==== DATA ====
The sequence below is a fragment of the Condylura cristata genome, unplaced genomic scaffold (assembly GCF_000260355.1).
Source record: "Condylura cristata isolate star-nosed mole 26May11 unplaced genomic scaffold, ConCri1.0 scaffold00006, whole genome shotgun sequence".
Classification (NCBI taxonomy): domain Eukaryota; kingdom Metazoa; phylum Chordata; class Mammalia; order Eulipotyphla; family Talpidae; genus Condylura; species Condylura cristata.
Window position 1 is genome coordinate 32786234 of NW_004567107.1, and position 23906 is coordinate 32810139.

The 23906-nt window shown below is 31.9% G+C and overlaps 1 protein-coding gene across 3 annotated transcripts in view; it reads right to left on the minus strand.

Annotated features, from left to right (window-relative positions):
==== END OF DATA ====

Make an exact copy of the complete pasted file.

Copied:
The sequence below is a fragment of the Condylura cristata genome, unplaced genomic scaffold (assembly GCF_000260355.1).
Source record: "Condylura cristata isolate star-nosed mole 26May11 unplaced genomic scaffold, ConCri1.0 scaffold00006, whole genome shotgun sequence".
Classification (NCBI taxonomy): domain Eukaryota; kingdom Metazoa; phylum Chordata; class Mammalia; order Eulipotyphla; family Talpidae; genus Condylura; species Condylura cristata.
Window position 1 is genome coordinate 32786234 of NW_004567107.1, and position 23906 is coordinate 32810139.

The 23906-nt window shown below is 31.9% G+C and overlaps 1 protein-coding gene across 3 annotated transcripts in view; it reads right to left on the minus strand.

Annotated features, from left to right (window-relative positions):